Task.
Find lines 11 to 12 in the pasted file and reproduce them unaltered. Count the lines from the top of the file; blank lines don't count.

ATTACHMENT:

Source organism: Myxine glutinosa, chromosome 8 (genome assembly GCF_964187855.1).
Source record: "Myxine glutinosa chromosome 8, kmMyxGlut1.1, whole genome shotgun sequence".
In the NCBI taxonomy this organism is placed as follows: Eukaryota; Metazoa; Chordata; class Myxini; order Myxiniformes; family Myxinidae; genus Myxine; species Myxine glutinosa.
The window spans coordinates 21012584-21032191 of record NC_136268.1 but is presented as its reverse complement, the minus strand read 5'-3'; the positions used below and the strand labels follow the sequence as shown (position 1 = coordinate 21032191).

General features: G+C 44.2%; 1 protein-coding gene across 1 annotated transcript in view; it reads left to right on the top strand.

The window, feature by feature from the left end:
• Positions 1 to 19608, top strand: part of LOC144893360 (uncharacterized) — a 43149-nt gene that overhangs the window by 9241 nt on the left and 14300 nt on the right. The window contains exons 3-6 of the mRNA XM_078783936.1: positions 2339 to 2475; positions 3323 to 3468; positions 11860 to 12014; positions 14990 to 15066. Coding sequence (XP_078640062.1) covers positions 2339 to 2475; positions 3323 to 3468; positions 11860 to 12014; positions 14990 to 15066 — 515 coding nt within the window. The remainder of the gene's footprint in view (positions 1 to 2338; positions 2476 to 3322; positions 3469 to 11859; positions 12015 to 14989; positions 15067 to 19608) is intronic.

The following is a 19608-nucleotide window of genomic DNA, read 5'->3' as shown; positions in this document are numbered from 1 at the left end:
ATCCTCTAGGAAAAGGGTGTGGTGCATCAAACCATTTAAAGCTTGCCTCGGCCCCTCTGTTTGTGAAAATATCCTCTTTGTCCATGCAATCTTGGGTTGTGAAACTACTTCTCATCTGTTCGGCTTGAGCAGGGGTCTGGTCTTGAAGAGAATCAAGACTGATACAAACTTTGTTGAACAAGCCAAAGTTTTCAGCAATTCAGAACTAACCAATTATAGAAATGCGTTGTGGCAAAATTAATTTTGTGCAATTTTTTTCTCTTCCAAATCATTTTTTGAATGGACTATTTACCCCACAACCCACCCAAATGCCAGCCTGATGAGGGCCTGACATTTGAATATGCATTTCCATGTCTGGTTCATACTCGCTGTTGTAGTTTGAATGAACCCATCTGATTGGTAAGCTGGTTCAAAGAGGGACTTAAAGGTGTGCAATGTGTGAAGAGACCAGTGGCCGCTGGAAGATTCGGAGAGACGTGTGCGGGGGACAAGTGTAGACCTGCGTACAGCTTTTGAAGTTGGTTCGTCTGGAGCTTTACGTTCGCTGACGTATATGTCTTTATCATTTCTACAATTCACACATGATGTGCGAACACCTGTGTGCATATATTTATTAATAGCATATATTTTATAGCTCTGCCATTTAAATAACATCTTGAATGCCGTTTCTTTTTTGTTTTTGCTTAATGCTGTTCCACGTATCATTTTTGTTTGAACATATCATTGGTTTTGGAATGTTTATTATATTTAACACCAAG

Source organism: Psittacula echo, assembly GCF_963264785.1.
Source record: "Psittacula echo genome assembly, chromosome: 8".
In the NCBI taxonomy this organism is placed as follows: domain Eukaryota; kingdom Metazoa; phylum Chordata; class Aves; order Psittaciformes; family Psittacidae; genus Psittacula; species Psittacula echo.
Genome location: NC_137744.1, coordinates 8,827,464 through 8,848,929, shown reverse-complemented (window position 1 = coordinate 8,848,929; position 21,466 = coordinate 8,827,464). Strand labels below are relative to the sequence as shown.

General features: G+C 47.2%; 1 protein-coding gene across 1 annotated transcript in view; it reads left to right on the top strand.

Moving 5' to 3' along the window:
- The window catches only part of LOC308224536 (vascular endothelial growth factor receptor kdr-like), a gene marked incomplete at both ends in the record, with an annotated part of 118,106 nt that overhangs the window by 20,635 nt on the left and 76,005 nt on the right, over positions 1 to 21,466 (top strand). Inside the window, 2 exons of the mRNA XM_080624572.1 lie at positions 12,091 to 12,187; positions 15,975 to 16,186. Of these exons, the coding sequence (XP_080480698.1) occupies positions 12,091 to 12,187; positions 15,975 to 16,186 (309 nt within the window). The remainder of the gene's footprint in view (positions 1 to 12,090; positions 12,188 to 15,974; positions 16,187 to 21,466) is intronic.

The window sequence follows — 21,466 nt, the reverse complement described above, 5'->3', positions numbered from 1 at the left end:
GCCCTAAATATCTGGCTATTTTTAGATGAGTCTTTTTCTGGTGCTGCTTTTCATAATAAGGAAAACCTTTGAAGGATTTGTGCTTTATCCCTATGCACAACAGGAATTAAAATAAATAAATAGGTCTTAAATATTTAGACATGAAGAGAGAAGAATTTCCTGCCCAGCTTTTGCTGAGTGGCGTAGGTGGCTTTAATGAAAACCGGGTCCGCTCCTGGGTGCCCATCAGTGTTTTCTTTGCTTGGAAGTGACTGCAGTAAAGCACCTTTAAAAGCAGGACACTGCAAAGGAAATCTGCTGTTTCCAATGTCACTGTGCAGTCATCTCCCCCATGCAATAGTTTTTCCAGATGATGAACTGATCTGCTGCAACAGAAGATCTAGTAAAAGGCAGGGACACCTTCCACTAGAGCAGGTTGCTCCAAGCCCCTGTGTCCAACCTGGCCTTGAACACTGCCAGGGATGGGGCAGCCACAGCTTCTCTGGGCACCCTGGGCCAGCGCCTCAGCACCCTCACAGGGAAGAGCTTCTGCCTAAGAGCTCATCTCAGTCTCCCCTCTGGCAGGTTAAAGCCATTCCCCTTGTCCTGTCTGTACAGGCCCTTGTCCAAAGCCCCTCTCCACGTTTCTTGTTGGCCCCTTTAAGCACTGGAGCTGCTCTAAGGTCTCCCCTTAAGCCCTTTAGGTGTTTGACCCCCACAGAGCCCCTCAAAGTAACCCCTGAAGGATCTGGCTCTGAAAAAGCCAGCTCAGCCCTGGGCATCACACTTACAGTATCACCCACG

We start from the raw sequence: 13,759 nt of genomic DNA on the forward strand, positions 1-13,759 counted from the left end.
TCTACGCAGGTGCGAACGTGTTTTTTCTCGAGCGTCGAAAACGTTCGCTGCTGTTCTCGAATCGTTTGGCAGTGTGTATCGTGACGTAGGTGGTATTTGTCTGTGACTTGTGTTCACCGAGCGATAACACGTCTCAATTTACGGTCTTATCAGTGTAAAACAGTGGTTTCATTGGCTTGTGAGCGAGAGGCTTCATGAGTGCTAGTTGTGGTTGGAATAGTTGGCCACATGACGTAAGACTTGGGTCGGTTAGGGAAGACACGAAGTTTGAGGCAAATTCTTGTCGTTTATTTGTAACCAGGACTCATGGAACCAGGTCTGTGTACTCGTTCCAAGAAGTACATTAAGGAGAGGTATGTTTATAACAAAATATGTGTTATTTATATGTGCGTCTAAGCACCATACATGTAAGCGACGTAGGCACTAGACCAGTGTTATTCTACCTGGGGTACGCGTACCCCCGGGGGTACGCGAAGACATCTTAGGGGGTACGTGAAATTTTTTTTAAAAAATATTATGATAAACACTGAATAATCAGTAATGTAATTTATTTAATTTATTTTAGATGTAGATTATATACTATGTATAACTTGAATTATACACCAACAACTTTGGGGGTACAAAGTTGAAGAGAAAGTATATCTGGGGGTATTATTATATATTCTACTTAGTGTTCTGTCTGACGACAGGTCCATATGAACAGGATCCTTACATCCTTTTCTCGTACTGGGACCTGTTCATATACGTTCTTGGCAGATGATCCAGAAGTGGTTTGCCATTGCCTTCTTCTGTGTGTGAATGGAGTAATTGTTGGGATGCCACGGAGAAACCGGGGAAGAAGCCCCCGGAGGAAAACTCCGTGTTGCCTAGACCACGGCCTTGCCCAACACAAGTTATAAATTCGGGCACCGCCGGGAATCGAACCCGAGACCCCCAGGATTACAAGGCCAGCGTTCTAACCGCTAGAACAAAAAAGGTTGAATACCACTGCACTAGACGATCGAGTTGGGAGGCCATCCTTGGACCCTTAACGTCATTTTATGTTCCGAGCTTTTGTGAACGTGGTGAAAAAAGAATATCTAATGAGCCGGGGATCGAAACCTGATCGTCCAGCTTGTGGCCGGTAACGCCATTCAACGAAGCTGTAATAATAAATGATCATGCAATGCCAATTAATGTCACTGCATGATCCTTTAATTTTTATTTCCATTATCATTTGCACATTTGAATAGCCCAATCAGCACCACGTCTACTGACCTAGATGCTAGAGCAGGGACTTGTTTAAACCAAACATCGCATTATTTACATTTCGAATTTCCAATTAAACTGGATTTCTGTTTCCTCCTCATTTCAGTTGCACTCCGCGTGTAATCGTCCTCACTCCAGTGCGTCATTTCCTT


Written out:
Source record: "Psittacula echo genome assembly, chromosome: 8".
In the NCBI taxonomy this organism is placed as follows: domain Eukaryota; kingdom Metazoa; phylum Chordata; class Aves; order Psittaciformes; family Psittacidae; genus Psittacula; species Psittacula echo.